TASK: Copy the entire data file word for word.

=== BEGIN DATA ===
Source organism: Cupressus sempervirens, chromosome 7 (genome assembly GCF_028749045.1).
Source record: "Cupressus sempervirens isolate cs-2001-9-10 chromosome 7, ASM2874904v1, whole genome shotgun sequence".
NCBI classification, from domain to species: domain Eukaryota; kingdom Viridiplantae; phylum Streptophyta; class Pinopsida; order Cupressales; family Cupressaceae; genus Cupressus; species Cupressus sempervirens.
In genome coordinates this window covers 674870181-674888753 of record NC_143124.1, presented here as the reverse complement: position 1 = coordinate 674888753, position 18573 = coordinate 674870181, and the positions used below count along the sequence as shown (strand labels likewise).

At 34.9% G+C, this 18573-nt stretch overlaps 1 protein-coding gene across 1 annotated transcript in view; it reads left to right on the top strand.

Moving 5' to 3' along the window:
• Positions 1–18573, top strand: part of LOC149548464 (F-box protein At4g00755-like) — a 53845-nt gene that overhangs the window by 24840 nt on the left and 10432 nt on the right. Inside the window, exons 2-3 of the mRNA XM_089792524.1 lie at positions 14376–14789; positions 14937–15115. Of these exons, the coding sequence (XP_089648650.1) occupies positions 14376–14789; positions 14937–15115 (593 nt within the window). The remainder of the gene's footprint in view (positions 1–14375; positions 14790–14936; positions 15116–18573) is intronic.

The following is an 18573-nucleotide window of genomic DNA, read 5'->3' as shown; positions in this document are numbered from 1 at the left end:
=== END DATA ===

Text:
Source organism: Cupressus sempervirens, chromosome 7 (genome assembly GCF_028749045.1).
Source record: "Cupressus sempervirens isolate cs-2001-9-10 chromosome 7, ASM2874904v1, whole genome shotgun sequence".
NCBI classification, from domain to species: domain Eukaryota; kingdom Viridiplantae; phylum Streptophyta; class Pinopsida; order Cupressales; family Cupressaceae; genus Cupressus; species Cupressus sempervirens.
In genome coordinates this window covers 674870181-674888753 of record NC_143124.1, presented here as the reverse complement: position 1 = coordinate 674888753, position 18573 = coordinate 674870181, and the positions used below count along the sequence as shown (strand labels likewise).

At 34.9% G+C, this 18573-nt stretch overlaps 1 protein-coding gene across 1 annotated transcript in view; it reads left to right on the top strand.

Moving 5' to 3' along the window:
• Positions 1–18573, top strand: part of LOC149548464 (F-box protein At4g00755-like) — a 53845-nt gene that overhangs the window by 24840 nt on the left and 10432 nt on the right. Inside the window, exons 2-3 of the mRNA XM_089792524.1 lie at positions 14376–14789; positions 14937–15115. Of these exons, the coding sequence (XP_089648650.1) occupies positions 14376–14789; positions 14937–15115 (593 nt within the window). The remainder of the gene's footprint in view (positions 1–14375; positions 14790–14936; positions 15116–18573) is intronic.

The following is an 18573-nucleotide window of genomic DNA, read 5'->3' as shown; positions in this document are numbered from 1 at the left end: